I’m going out on a limb here — but if being a doctor taught me anything about the human condition it’s that people mostly have the same anxieties as each other but they go through life believing themselves to be alone in feeling the way they do — and I admit I always felt a little bit like I was on the outside looking in.
I always wanted to be part of a big, happy gang but never fully felt I was. Side note: the total upside of aging is that these worries we carry all the way from childhood and adolescence get put to bed as you get older and it is a f**king joy. Yes, I took a certain pride in my ability to walk my own line — even as a teen. Yes, there is a certain satisfaction in being a bit different and not always running with the crowd.
Being an exception, not a rule, can be a blessing as much as a curse. But on some level I wanted to drop my guard and just be cheery and comfortable in part of a big crowd of people I saw as my squad.
At this point, I’d better apologise to my friends who think I am in their squad — and I am! I’m talking about deep, deep-down feelings that are decades old.
I got to thinking about gangs recently when I was feeling particularly mopey, friendless and like everyone hated me. Another side note: Jenny, the incredible girl who does my nails, told me that when you’re tired, you think everyone hates you and when you’re hungry, you think you hate everyone, and I now think this is the greatest human insight I’ve ever had.
Anyway, I was trying to combat those feelings of isolation, or loneliness, or whatever they are, when I realised that pretty much every day that week I’d met a different pal for a lovely coffee, or walk, or drink, or whatever. And that far from being friendless, I was actually very lucky to have lots of friends to call upon in times of trouble or indeed times of fun. But generally I meet them in ones or twos rather than in a big group. And it seems to be the group thing I felt was missing, not the friend thing. When it struck me...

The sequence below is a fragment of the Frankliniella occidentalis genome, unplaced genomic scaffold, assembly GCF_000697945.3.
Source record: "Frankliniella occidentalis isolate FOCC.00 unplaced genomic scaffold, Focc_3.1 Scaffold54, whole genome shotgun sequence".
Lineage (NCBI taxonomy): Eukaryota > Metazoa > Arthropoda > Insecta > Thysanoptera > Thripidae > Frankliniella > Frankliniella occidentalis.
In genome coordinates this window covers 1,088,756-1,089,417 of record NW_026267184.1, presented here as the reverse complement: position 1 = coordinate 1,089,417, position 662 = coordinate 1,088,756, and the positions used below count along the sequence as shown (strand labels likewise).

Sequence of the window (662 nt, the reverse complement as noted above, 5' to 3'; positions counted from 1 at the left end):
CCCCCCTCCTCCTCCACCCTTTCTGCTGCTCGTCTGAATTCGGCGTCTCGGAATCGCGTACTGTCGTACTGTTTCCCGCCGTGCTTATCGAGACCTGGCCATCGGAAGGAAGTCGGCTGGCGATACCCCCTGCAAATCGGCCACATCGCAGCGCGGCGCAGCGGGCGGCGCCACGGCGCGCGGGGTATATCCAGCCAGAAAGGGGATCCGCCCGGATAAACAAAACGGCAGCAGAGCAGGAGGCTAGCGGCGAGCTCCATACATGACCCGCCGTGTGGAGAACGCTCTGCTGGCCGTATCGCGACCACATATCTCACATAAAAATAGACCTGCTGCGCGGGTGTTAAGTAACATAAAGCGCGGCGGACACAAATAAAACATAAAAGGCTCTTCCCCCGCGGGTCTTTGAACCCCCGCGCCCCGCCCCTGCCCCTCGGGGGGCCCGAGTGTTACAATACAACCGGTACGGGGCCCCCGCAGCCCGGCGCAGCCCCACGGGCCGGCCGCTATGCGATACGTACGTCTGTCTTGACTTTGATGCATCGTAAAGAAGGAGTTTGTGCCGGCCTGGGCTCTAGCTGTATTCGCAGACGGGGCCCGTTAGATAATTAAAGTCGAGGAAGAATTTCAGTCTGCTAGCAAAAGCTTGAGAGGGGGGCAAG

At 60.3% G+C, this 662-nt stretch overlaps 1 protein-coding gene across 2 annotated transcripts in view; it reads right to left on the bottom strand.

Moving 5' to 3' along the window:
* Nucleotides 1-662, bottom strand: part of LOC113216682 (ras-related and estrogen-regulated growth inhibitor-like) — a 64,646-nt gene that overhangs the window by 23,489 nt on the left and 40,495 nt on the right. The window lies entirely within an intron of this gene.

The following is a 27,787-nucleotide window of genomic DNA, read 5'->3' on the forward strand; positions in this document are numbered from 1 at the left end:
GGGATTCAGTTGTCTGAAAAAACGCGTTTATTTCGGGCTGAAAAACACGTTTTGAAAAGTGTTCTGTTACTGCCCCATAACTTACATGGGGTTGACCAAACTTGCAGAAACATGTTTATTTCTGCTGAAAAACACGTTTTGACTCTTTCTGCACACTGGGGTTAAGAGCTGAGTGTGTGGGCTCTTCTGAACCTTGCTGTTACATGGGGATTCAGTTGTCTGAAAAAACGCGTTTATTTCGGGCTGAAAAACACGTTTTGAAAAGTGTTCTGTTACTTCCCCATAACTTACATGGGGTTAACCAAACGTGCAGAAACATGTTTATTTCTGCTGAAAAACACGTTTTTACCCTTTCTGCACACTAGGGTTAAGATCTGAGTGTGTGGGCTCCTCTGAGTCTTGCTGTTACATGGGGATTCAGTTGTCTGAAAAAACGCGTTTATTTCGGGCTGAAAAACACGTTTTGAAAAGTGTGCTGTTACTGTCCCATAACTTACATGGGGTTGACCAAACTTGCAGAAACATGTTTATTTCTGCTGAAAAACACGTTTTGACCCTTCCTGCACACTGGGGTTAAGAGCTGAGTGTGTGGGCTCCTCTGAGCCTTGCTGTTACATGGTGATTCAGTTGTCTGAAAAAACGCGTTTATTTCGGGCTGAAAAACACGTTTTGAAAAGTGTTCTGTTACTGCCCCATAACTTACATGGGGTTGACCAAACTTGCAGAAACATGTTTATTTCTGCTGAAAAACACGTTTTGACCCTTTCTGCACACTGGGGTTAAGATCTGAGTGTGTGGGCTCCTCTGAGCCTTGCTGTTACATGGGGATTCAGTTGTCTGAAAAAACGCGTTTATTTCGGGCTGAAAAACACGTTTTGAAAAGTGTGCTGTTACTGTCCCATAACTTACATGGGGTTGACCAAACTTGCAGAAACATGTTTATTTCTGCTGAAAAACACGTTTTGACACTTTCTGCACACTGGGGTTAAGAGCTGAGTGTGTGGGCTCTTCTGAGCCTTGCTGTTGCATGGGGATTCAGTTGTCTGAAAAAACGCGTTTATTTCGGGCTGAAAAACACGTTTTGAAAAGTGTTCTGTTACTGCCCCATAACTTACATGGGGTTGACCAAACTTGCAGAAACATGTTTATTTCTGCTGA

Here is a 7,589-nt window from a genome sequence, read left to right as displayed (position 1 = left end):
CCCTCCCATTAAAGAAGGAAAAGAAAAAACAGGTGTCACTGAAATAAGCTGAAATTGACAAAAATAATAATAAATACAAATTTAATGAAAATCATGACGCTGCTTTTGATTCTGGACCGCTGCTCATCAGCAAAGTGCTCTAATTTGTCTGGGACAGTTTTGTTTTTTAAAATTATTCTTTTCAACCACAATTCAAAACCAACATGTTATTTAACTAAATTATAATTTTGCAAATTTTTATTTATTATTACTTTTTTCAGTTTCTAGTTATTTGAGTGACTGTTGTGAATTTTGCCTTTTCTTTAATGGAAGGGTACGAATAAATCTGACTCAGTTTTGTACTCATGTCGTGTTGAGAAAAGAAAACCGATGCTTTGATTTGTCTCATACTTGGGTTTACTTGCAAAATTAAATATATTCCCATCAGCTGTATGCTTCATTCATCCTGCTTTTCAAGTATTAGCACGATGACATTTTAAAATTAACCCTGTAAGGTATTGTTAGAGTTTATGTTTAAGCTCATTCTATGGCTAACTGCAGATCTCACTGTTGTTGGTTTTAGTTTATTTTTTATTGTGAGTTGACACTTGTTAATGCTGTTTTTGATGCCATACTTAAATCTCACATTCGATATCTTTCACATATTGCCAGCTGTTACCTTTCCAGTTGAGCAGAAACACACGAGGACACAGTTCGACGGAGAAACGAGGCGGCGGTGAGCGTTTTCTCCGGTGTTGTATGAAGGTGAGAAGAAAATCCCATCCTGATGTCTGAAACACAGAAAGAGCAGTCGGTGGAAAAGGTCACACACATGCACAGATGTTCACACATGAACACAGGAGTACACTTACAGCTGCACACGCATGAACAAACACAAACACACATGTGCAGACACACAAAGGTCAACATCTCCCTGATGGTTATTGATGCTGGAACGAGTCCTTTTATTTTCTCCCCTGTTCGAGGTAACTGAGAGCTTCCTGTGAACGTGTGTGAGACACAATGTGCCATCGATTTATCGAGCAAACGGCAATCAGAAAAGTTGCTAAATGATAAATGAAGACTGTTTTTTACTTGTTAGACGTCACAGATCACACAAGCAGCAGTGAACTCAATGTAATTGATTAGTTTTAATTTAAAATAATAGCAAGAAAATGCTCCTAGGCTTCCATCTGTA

I don’t really hang out in big gang s because — and this was a revelation to me — I actually don’t like them! I hate groupthink. I get bored by small talk and generally, in large groups, you aren’t close enough to everyone to avoid it and I always feel I’m slightly moderating myself in a gang in order to maintain some sort of consensus equilibrium that’s needed for the group to operate smoothly. (Or possibly all of that is just my interpretation of group dynamics.)
It was all a bit of a shock. I’d been feeling all my life like I was missing out somehow on squad goals when in fact the truth was I was actually just being myself because I don’t actually like them.
No longer did I have to feel bad that I wasn’t in a gang of 10 who meet monthly to drink cocktails and gossip. No more did I need to pursue some kind of self-improvement path that might result in me ending up in a cool clique. No, I could actually admit to myself that I hate that stuff and I much prefer to meet my pals in ones, twos and threes and actually chat and laugh with them. I’m just not that sociable. Christ, the relief.
It turns out I’ve been living my life exactly as I wanted to in a way that completely suited me — while feeling bad that I wasn’t somehow different. And if that isn’t the human condition in a nutshell, I don’t know what is. And to paraphrase Oasis, I don’t believe that anybody feels (other than) the way I do, about yous now.
I’m not entirely sure why I love this idea but DogTV has launched in the UK — a television network aimed specifically at dogs and their owners, which airs programmes scientifically tested to “alleviate separation anxiety, loneliness and stress in our canine loved ones”, no less!
Apparently it’s been developed after much research into dogs’ physiological and psychological needs and has been formulated in a way that will help stimulate our pooches whilst also making them relax and sleep better.
I’ve so many thoughts. But a few things on this. Firstly, if dogs sleep any better than they already do, it’s unlikely they’ll ever be awake. But secondly, and more importantly, if they can do this for dogs — why don’t they do it for humans? Who among us wouldn’t like to be able to watch TV and feel stimulated while simultaneously less anxious, lonely or stressed? We’d all be addicted.
The main thing I’m secretly wondering though is: if this works for dogs, might it also just work for us anyway? I do share a lot of characteristics with a Labrador... not least the love of biscuits.